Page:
but this isn't recommended for games released on the internet.

There are very few keyboard keys that are going to be reliably available to game players.
This is because keyboard configurations are quite varied among the world's computer users.
Differences in language or operating system, assistive technologies, and even 'secured' and alternate keyboards
can make the keys on the game programmers keyboard unavailable to another user.

There is no way to guarantee that everyone will have the keys you select as controllers for your games,
but you can reach 99% of game players by using common ASCII values like numbers, letters and punctuation, SPACE and the arrow keys.

You can also 'double up' and provide multiple keys for each key-controlled behaviour, eg, using both SPACE and F to 'fire'.

Another thing to watch for when choosing keys is browser shortcut key behaviour.
For example, SPACE is a shortcut for 'page down' in almost all browsers.
You can work around this by choosing keys that don't have shortcut behaviour (most ASCII letters and numbers).

You can easily work around the paging behaviour of UP, DOWN, SPACE, LEFT and RIGHT by making sure the web page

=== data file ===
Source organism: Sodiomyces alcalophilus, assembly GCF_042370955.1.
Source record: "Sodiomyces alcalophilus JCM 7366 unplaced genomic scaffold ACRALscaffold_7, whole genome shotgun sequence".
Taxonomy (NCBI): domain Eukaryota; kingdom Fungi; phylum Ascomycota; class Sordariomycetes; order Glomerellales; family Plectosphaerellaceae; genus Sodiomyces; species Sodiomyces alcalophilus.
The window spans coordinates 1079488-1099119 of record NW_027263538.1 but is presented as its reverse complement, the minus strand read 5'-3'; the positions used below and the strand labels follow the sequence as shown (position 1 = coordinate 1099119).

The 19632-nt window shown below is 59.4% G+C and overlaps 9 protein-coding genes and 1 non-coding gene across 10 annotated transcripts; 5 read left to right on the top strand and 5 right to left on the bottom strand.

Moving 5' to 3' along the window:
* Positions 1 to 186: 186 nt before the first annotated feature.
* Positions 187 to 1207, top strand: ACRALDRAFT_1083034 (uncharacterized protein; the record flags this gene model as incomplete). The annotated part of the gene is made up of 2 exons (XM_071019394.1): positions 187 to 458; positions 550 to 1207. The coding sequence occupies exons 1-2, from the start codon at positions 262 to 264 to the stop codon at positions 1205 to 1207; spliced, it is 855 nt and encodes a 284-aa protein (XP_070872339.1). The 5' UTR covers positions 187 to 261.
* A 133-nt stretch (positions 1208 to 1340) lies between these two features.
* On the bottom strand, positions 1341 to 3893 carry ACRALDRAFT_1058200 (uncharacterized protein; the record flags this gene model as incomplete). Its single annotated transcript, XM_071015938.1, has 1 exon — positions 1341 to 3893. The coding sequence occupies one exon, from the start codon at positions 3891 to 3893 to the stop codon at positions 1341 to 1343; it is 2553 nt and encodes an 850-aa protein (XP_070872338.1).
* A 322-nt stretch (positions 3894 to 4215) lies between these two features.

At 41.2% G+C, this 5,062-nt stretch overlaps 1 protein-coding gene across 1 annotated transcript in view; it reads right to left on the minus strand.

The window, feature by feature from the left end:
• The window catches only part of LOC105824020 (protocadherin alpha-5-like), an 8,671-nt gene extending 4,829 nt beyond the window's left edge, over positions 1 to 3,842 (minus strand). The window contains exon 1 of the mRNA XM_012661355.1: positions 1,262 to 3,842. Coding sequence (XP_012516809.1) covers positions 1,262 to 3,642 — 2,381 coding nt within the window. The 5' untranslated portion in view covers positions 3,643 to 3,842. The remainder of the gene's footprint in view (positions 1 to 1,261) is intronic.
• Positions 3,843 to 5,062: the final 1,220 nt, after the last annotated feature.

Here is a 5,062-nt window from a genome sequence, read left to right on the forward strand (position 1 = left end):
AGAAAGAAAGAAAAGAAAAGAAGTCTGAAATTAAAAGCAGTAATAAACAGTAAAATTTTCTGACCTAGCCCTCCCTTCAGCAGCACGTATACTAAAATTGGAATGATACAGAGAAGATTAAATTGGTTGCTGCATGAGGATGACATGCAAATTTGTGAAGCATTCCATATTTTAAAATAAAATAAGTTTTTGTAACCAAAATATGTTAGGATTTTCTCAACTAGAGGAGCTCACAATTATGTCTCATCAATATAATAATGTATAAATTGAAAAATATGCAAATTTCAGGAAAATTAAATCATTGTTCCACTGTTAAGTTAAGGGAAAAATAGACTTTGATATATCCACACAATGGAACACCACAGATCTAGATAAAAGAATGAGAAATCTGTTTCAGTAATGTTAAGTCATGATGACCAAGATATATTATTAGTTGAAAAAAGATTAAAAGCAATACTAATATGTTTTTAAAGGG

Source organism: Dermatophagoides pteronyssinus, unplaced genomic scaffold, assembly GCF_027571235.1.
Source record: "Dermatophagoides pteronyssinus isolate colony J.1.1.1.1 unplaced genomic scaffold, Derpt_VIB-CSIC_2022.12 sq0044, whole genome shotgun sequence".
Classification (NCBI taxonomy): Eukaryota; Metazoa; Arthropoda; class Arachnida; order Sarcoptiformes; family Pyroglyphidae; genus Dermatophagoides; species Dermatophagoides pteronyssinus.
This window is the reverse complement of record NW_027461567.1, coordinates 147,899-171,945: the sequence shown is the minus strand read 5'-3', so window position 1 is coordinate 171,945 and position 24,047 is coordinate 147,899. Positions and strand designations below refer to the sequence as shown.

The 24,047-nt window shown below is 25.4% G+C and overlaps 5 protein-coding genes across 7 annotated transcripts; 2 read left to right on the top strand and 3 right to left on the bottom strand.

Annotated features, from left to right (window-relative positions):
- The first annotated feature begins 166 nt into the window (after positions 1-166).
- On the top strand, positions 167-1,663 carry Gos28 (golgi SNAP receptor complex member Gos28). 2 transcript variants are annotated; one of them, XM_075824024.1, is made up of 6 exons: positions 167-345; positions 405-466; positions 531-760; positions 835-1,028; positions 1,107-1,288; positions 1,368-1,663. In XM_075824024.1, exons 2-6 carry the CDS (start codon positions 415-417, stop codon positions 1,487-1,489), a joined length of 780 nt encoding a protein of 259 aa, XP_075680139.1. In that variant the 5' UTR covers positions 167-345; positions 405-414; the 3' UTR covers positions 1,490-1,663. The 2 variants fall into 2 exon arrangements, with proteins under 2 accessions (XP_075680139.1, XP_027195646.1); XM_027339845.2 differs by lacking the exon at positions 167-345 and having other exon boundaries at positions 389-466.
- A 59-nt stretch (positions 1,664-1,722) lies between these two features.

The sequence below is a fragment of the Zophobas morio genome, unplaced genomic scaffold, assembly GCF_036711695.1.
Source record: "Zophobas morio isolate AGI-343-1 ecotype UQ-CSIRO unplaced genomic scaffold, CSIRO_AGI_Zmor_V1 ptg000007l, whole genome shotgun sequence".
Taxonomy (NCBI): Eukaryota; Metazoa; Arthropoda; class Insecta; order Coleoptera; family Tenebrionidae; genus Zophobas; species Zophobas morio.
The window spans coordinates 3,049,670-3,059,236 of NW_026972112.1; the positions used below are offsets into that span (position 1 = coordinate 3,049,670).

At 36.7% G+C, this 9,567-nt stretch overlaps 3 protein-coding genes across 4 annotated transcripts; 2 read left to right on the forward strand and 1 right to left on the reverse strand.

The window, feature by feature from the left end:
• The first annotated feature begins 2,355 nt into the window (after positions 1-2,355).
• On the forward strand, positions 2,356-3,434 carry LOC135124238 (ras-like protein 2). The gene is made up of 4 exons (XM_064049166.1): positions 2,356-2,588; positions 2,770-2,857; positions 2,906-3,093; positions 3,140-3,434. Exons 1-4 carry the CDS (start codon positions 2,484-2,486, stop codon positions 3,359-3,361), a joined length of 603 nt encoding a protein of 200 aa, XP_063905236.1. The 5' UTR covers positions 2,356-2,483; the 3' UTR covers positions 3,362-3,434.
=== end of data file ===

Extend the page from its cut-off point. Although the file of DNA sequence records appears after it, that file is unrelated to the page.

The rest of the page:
that contains your game doesn't have scrollbars. In other words, put it on a page by itself or with very little other content.

As a side note, you can also work around browser shortcuts by stopping propagation of the keyboard events.
I recommend avoiding this entirely if you are releasing your game on the internet,
because users REALLY don't like their keyboard behaviour to be hijacked by web sites.

A special case: the Opera web browser

The Opera web browser assigns menu shortcuts to most keyboard keys, eg, 'Z' is a shortcut to go back one page in the browser's history.
This behaviour is usually only active when the user's mouse is not 'focused' inside a form input or text-area (where Opera would assume you are typing text).

This behaviour can be a problem for GMP based games, because it leaves you almost no keys to use for game controls.

You can always just tell users that your game controls may not work well unless they turn off their keyboard shortcuts.

But, if you or your game players are using Opera, there is a workaround.

  • Create a Gob with a form INPUT tag, and hide it using z-index or giving a negative x-coordinate.
  • Add a system hook that forces the document to focus on the new INPUT tag on every game loop iteration.
    This convinces Opera that you are typing actual text, and disables many keyboard shortcuts.

  • The above hook function should look to see that G.M.y is not a low number, say less than 50. This allows your user
    to place focus on their navigation bar (for typing new URLs, etc).

  • The above hook also needs some logic to truncate the INPUT's value every 200 game loop iterations, eg.
    G.O.myInput.setVal('');
    We need to do this because every key press will be added to the value of the INPUT. Adding text gets more expensive the longer the string is, so we want to truncate it periodically. But it is also expensive to truncate, so we only reset it periodically.